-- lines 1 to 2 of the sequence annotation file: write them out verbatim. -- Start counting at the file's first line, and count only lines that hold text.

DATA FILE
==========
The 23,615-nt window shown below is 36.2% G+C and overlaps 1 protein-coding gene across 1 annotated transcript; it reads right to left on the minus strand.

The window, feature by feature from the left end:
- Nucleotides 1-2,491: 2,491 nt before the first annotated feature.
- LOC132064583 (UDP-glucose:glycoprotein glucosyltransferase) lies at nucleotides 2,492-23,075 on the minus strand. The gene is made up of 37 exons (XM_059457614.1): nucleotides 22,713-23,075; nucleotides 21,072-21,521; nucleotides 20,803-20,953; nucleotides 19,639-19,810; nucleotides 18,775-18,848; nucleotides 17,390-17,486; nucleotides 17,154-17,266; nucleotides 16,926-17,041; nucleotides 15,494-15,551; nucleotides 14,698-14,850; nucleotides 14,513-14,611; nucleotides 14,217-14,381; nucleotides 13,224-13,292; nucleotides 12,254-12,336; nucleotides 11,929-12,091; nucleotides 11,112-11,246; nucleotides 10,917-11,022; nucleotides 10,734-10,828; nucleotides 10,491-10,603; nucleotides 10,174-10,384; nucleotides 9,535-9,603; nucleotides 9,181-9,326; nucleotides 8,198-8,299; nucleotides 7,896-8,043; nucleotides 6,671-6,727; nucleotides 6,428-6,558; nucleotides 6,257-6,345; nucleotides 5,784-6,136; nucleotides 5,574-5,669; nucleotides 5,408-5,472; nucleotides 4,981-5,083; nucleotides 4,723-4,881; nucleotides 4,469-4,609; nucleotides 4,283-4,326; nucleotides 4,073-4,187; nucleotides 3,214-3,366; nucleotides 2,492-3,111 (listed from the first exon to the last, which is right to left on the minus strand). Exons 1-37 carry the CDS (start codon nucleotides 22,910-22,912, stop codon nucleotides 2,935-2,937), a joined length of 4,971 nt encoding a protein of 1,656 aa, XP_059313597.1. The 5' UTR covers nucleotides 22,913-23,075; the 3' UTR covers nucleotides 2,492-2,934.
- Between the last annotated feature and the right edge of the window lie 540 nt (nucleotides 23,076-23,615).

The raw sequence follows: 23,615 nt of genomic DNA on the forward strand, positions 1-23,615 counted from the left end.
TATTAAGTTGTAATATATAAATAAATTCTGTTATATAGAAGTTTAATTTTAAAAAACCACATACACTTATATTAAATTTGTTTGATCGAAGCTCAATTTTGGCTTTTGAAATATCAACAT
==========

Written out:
The 23,615-nt window shown below is 36.2% G+C and overlaps 1 protein-coding gene across 1 annotated transcript; it reads right to left on the minus strand.

The window, feature by feature from the left end: